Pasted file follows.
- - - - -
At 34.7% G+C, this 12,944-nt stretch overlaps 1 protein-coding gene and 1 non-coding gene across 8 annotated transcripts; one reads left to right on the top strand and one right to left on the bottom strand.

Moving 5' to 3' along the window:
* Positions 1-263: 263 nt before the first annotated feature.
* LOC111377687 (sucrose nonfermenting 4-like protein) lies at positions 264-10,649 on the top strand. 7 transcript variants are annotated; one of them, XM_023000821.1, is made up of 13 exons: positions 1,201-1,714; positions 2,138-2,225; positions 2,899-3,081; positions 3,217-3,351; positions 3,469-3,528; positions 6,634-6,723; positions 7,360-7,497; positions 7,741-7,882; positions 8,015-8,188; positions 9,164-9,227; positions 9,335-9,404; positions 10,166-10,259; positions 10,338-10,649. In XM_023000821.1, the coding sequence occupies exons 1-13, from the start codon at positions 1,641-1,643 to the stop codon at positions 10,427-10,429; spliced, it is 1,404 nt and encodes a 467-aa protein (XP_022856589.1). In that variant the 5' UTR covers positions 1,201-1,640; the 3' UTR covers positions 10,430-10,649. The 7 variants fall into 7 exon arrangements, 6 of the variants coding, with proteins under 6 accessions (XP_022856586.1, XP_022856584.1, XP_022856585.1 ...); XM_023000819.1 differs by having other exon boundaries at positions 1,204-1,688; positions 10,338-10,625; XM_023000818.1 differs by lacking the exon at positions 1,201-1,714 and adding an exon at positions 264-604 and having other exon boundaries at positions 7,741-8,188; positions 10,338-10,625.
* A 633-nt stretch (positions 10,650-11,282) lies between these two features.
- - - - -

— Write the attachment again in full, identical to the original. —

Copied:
At 34.7% G+C, this 12,944-nt stretch overlaps 1 protein-coding gene and 1 non-coding gene across 8 annotated transcripts; one reads left to right on the top strand and one right to left on the bottom strand.

Moving 5' to 3' along the window:
* Positions 1-263: 263 nt before the first annotated feature.
* LOC111377687 (sucrose nonfermenting 4-like protein) lies at positions 264-10,649 on the top strand. 7 transcript variants are annotated; one of them, XM_023000821.1, is made up of 13 exons: positions 1,201-1,714; positions 2,138-2,225; positions 2,899-3,081; positions 3,217-3,351; positions 3,469-3,528; positions 6,634-6,723; positions 7,360-7,497; positions 7,741-7,882; positions 8,015-8,188; positions 9,164-9,227; positions 9,335-9,404; positions 10,166-10,259; positions 10,338-10,649. In XM_023000821.1, the coding sequence occupies exons 1-13, from the start codon at positions 1,641-1,643 to the stop codon at positions 10,427-10,429; spliced, it is 1,404 nt and encodes a 467-aa protein (XP_022856589.1). In that variant the 5' UTR covers positions 1,201-1,640; the 3' UTR covers positions 10,430-10,649. The 7 variants fall into 7 exon arrangements, 6 of the variants coding, with proteins under 6 accessions (XP_022856586.1, XP_022856584.1, XP_022856585.1 ...); XM_023000819.1 differs by having other exon boundaries at positions 1,204-1,688; positions 10,338-10,625; XM_023000818.1 differs by lacking the exon at positions 1,201-1,714 and adding an exon at positions 264-604 and having other exon boundaries at positions 7,741-8,188; positions 10,338-10,625.
* A 633-nt stretch (positions 10,650-11,282) lies between these two features.